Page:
Potato marketers long have said their product has been saddled with a bad health rap, but new research seems to be changing that scenario, according to a recent report from the Alliance for Potato Research and Education.
The group reported that two studies published in the American Journal of Clinical Nutrition failed to find an association between potatoes and cardiovascular disease. The studies said white potatoes can be part of a healthy diet.
The first study, which looked at data from nearly 70,000 Swedish men and women, concluded that there were no significant trends between the consumption of boiled potatoes, fried potatoes or french fries and the risk of any cardiovascular outcomes.
The study was supported by research grants from the Swedish Stroke Association, the Swedish Research Council/Council for Research Infrastructures and Karolinska Institute.
Then, a systematic review of 13 observational studies, supported and conducted by the University of Copenhagen, concluded there “is no convincing evidence to suggest an association between intake of potatoes and risk of obesity, type 2 diabetes or cardiovascular disease,” the alliance said.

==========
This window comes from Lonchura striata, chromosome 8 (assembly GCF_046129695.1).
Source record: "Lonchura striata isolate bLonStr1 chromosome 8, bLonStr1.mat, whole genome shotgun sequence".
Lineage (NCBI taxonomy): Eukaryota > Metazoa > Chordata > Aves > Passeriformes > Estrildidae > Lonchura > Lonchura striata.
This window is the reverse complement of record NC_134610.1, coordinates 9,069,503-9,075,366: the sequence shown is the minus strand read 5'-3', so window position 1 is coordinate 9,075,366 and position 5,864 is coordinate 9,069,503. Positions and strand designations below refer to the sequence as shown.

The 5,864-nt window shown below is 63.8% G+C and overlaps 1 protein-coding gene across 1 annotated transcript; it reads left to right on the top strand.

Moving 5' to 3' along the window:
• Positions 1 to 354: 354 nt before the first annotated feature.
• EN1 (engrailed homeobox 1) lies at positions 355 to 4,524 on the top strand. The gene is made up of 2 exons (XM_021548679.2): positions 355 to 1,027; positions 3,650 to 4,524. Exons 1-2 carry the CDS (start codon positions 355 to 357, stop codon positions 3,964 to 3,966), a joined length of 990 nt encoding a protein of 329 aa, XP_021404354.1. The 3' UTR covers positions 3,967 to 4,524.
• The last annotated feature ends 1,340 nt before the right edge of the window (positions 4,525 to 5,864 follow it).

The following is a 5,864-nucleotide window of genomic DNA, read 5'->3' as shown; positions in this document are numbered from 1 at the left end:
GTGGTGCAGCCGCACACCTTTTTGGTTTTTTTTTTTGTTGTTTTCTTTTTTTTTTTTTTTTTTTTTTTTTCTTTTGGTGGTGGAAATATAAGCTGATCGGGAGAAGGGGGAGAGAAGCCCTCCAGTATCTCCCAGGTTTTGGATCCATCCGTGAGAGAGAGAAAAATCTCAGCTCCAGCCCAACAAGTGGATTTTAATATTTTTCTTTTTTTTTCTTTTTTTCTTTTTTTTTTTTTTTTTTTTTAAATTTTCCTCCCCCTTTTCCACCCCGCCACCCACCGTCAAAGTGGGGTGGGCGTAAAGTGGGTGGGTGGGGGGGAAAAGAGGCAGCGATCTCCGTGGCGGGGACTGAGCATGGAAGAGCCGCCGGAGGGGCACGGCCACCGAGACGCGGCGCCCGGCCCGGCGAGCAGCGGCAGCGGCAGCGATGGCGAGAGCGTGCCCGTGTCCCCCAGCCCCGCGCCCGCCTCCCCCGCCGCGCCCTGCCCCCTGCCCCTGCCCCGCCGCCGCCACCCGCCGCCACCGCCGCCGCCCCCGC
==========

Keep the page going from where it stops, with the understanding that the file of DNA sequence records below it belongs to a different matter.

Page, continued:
The alliance also noted the authors suggested french fries may be associated with increased risks of obesity and type 2 diabetes, although they cautioned other factors, including overall diet and other lifestyle issues, may have affected the conclusions. The alliance said that because all of the longer-term studies cited were observational, the researchers pointed out the need for more long-term randomized control studies.
Potato marketers say they promote their product as heart-healthy.
“In February, we used a campaign called ‘Spice Up Your Spud Life,’ and it got a double tie-in with heart health,” said Keith Groven, fresh sales manager with Grand Forks, N.D.-based Black Gold Farms.